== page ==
Kammen then delved into Ary's authority to issue Change 1. Ary admitted that in the typical court-martial system under the Uniform Code of Military Justice, only the TJAGs, not the convening authority, may order a judge to move; however, he said that the Military Commissions Act and the rules governing the commissions provides the Deputy Defense Secretary authority to determine the location—but not the scope—of the commission judges' duties. After prompting by Kammen, Ary acknowledged that Change 1 affects the scope of the judges' duties as well because it requires that the commissions be their only major duty. They then looked at communications from Army TJAG Flora Darpino noting that Change 1 will "reduce[] the pool of Army judges who were available to the commissions." Finally, Ary said that he does not believe Change 1 does not constitute unlawful influence by the Deputy Defense Secretary over the commission judges and he would recommend that policy again knowing what he knows now.

Lt. Paul Morris conducted the cross-examination for the prosecution. He asked Ary to clarify how the commission convening authority differs from the convening authority for a court-martial. Ary explained that in the UCMJ system, it would be the JAGs—not the convening authority—that would resource the prosecution, defense, and trial judiciary, whereas it is the convening authority that does so under the Rules for Trial by Military Commission. As part of his responsibility to resource the commissions, Ary implemented a number of changes, including adding staff to the commission's trial judiciary, requesting that agencies loosen up their declassification review processes for commission discovery, and recommended Change 1. He did not run the recommendation by the TJAGs because his role is under the Department of Defense and so it was up to the Deputy Secretary of Defense to decide how to proceed on the convening authority's recommendation. Ary expressed his concern that had he brought this proposal to the TJAGs, "they might have taken some sort of action that was pre-decisional that might have affected the trials." In fact, the whole idea behind developing the policy in the way that he did was "to avoid any impact." When asked to explain comments by some of his legal advisors raising the issue of unlawful influence, Ary said that it was their job to provide him with all sides of the argument so that he could bring any potential issues up with the Deputy Defense Secretary when he provided the recommendation.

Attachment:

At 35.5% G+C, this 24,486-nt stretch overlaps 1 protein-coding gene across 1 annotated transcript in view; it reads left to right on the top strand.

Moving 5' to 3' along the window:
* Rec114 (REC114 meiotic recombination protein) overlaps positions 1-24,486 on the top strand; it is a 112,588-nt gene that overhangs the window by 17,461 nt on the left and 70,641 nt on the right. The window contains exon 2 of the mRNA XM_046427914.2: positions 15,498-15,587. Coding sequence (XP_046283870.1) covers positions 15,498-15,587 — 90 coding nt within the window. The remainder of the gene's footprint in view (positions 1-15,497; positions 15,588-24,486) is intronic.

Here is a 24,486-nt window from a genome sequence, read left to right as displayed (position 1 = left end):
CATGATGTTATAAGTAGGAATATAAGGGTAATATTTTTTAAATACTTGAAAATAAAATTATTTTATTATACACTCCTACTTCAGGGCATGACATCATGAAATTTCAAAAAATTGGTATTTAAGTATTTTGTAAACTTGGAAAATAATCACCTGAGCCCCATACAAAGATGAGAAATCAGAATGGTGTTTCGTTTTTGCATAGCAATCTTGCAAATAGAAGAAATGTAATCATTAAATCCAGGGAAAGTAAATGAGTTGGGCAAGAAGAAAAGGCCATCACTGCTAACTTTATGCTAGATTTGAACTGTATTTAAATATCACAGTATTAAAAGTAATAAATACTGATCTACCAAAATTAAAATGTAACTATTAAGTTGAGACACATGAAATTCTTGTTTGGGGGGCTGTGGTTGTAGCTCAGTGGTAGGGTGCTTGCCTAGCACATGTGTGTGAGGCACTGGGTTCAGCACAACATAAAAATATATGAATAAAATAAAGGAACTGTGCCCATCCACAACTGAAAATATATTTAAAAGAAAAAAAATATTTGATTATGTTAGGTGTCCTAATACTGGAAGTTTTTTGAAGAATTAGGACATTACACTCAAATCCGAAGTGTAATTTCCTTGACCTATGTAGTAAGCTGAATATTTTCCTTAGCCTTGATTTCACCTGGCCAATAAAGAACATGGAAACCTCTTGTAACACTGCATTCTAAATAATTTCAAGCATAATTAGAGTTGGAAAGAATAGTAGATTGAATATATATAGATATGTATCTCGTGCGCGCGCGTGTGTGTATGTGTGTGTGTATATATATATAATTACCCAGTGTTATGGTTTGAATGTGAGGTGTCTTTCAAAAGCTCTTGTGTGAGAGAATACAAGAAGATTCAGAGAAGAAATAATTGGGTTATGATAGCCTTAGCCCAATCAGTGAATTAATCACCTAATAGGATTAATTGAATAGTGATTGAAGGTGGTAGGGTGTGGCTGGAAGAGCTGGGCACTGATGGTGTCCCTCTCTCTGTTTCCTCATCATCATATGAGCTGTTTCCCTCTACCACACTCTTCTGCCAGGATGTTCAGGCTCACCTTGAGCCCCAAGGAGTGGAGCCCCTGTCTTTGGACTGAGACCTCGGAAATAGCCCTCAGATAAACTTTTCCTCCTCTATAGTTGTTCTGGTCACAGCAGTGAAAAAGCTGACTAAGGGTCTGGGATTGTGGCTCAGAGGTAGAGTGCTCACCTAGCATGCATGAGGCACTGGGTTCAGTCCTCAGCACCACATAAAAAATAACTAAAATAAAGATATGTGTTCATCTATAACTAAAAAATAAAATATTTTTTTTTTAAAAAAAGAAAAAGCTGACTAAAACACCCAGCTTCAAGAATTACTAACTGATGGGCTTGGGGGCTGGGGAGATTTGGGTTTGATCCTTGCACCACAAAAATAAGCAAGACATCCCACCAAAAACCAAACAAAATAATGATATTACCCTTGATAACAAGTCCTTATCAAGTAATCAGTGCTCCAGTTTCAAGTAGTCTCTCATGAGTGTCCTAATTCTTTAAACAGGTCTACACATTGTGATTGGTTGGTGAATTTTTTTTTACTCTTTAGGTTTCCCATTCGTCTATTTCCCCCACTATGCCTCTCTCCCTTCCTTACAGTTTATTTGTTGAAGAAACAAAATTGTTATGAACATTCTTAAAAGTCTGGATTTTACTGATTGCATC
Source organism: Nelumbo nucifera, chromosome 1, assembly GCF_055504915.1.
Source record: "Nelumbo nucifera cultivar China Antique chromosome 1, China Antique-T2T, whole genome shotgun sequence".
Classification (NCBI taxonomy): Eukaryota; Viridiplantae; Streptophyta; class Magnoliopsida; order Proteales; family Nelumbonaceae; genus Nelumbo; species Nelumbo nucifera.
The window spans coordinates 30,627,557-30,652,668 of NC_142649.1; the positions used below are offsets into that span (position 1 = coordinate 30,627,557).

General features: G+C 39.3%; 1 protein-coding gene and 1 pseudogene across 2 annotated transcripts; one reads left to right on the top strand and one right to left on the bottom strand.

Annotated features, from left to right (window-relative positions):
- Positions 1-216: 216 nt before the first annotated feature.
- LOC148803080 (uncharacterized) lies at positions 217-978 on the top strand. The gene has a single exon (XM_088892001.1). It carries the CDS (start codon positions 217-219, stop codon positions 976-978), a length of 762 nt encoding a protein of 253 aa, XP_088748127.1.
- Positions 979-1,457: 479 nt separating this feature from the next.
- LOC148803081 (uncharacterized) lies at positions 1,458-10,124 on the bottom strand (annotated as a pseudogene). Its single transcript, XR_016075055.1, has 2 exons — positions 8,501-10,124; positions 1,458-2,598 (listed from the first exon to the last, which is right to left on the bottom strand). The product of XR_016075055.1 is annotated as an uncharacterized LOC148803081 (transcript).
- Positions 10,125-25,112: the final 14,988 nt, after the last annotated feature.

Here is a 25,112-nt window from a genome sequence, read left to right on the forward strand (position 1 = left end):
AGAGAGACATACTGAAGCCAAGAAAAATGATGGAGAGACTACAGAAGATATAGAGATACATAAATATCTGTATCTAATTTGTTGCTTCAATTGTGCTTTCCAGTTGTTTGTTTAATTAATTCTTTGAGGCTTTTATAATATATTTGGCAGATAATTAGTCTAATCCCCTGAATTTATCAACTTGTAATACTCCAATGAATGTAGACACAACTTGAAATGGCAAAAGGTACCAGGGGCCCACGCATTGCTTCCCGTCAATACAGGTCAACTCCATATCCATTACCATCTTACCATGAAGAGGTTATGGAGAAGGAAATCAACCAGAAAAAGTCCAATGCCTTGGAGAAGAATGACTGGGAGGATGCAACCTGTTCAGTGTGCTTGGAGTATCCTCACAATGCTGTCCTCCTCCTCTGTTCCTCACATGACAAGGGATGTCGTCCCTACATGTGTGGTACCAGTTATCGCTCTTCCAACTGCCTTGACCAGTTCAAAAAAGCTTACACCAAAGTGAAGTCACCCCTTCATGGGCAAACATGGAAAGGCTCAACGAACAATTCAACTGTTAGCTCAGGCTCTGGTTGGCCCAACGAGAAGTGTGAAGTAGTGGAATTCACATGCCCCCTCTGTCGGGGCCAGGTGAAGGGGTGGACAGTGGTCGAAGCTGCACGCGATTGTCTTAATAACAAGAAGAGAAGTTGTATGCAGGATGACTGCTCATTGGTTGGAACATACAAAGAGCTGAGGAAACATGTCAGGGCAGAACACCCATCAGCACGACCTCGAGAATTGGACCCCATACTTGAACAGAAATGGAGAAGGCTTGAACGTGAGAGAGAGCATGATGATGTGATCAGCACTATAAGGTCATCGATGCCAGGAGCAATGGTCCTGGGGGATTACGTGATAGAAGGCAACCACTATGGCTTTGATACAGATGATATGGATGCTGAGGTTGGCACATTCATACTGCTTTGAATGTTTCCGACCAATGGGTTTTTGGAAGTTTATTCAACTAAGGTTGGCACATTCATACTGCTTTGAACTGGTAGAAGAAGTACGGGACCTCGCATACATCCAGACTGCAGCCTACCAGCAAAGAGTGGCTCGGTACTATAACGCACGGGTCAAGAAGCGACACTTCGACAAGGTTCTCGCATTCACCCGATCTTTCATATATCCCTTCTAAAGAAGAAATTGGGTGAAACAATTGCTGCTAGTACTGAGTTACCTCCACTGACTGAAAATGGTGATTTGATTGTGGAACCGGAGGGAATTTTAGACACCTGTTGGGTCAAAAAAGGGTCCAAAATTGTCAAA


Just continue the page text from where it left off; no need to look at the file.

After a very brief redirect and recross, Judge Spath asked Ary to clarify what pre-decisional actions Ary was concerned that the TJAGs might take if they say the proposed policy change. Ary clarified that in addition to preemptively removing commission judges, they might have taken the new policy as a criticism of the sitting judges.

After Judge Spath dismissed Ary, the defense called Deputy Chief Defense Counsel Billy Little to testify for the purposes of impeaching a portion of Ary's testimony. Little informed the commission that during the introductory meeting described by Ary in October 2014, Ary raised the issue of pace of litigation—this is contrary to Ary's account. The "gist" of Ary's comments, according to Little, was "resourcing with an eye to moving the cases forward." On cross-examination, Little admitted that he was in the courtroom during the portion of Ary's testimony when he discussed this meeting, but Little explained that he left the room and did not watch Ary's remaining testimony because he suspected he "might be called as an impeachment witness." The prosecutor pressed Little on whether the purpose of the meeting was simply introductory, rather than to set resourcing policy, but Little pushed back, noting that the purpose "was to meet the new convening authority, and if the opportunity came up to say . . . we're a little short on resources . . . . and it certainly did come up."

After a few housekeeping matters, the judge closed Wednesday's session by noting the uncertainty of the schedule for the rest of the week. Indeed, the commission ultimately did not have an on-the-record session on Thursday. Instead, Friday's session will be devoted to additional witness testimony depending on whether Judge Spath grants or the parties can agree on additional witnesses.